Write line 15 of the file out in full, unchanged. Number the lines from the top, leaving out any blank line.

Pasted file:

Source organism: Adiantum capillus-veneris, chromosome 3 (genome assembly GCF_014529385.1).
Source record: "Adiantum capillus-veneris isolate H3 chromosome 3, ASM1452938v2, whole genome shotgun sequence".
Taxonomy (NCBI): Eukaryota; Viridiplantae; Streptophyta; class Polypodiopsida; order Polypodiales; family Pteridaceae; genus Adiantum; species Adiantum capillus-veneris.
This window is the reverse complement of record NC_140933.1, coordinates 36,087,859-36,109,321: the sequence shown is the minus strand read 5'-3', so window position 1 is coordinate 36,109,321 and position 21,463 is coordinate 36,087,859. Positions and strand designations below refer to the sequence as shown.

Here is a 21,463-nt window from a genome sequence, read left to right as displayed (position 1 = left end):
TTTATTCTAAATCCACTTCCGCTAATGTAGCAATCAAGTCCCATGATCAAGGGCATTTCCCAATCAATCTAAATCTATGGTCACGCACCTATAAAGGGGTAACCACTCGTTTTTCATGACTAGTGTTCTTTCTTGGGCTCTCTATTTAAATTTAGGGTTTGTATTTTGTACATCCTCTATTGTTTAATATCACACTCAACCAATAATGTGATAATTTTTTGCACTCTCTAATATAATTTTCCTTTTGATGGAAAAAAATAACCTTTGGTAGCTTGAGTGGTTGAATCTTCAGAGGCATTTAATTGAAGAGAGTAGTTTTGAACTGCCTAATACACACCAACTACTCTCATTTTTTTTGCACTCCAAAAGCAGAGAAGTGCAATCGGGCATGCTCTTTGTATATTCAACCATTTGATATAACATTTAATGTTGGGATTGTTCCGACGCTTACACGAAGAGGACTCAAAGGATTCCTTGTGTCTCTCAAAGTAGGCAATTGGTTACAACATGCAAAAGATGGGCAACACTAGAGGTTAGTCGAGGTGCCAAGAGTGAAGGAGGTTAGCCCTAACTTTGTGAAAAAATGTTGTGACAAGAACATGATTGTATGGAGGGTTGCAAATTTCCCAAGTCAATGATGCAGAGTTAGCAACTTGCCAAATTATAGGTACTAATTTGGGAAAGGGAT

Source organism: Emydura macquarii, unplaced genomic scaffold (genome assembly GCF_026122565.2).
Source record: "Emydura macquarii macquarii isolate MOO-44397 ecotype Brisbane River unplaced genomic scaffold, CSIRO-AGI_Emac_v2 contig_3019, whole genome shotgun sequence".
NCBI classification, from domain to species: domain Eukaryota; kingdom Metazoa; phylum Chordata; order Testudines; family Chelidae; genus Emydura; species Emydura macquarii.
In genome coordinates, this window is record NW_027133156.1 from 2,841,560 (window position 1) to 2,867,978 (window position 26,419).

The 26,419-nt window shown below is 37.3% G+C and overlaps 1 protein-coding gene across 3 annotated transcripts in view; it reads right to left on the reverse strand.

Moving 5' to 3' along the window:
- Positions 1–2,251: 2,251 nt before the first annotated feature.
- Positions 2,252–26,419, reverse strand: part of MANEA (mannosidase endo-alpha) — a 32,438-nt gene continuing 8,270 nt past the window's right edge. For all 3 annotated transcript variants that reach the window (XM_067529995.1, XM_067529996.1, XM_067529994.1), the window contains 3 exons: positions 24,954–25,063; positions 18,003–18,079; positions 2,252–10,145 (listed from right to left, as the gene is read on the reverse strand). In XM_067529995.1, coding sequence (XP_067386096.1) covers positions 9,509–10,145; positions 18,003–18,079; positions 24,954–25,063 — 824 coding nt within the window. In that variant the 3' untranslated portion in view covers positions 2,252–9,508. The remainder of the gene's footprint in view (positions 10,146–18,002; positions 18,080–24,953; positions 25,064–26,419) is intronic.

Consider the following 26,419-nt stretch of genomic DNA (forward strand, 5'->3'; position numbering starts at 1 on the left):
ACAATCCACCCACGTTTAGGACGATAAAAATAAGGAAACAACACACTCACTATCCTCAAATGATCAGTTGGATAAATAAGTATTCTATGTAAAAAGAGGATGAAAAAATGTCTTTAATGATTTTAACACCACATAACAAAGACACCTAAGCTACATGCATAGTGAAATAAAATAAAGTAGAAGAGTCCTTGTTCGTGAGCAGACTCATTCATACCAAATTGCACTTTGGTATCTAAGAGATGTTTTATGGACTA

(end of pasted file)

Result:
Consider the following 26,419-nt stretch of genomic DNA (forward strand, 5'->3'; position numbering starts at 1 on the left):